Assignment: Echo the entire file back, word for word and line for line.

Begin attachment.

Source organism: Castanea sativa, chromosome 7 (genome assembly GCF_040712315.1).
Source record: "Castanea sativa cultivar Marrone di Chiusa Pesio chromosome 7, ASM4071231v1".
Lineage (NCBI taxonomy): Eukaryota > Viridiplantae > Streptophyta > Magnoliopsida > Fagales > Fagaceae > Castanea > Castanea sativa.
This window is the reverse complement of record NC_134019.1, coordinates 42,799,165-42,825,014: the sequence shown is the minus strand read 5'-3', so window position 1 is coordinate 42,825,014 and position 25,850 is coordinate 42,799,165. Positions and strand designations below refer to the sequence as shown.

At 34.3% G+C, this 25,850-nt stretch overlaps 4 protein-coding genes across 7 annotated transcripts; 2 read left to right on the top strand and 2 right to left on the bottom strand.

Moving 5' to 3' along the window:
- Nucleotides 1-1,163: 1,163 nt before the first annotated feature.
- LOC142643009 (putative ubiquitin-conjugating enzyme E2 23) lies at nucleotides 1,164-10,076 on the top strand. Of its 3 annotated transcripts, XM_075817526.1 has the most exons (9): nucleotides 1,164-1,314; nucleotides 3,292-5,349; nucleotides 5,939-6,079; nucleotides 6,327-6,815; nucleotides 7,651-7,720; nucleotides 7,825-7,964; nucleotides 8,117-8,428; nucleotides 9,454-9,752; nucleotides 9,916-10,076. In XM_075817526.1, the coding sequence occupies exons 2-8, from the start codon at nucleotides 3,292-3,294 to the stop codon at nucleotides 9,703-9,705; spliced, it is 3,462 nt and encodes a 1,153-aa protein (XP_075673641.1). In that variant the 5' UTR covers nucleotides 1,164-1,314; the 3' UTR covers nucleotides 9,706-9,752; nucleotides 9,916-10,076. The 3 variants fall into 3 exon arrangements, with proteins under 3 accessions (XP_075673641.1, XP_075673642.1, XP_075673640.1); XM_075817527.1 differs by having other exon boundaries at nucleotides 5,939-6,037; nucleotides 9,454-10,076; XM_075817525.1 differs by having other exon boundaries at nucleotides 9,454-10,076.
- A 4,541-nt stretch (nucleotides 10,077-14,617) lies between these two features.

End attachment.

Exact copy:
Source organism: Castanea sativa, chromosome 7 (genome assembly GCF_040712315.1).
Source record: "Castanea sativa cultivar Marrone di Chiusa Pesio chromosome 7, ASM4071231v1".
Lineage (NCBI taxonomy): Eukaryota > Viridiplantae > Streptophyta > Magnoliopsida > Fagales > Fagaceae > Castanea > Castanea sativa.
This window is the reverse complement of record NC_134019.1, coordinates 42,799,165-42,825,014: the sequence shown is the minus strand read 5'-3', so window position 1 is coordinate 42,825,014 and position 25,850 is coordinate 42,799,165. Positions and strand designations below refer to the sequence as shown.

At 34.3% G+C, this 25,850-nt stretch overlaps 4 protein-coding genes across 7 annotated transcripts; 2 read left to right on the top strand and 2 right to left on the bottom strand.

Moving 5' to 3' along the window:
- Nucleotides 1-1,163: 1,163 nt before the first annotated feature.
- LOC142643009 (putative ubiquitin-conjugating enzyme E2 23) lies at nucleotides 1,164-10,076 on the top strand. Of its 3 annotated transcripts, XM_075817526.1 has the most exons (9): nucleotides 1,164-1,314; nucleotides 3,292-5,349; nucleotides 5,939-6,079; nucleotides 6,327-6,815; nucleotides 7,651-7,720; nucleotides 7,825-7,964; nucleotides 8,117-8,428; nucleotides 9,454-9,752; nucleotides 9,916-10,076. In XM_075817526.1, the coding sequence occupies exons 2-8, from the start codon at nucleotides 3,292-3,294 to the stop codon at nucleotides 9,703-9,705; spliced, it is 3,462 nt and encodes a 1,153-aa protein (XP_075673641.1). In that variant the 5' UTR covers nucleotides 1,164-1,314; the 3' UTR covers nucleotides 9,706-9,752; nucleotides 9,916-10,076. The 3 variants fall into 3 exon arrangements, with proteins under 3 accessions (XP_075673641.1, XP_075673642.1, XP_075673640.1); XM_075817527.1 differs by having other exon boundaries at nucleotides 5,939-6,037; nucleotides 9,454-10,076; XM_075817525.1 differs by having other exon boundaries at nucleotides 9,454-10,076.
- A 4,541-nt stretch (nucleotides 10,077-14,617) lies between these two features.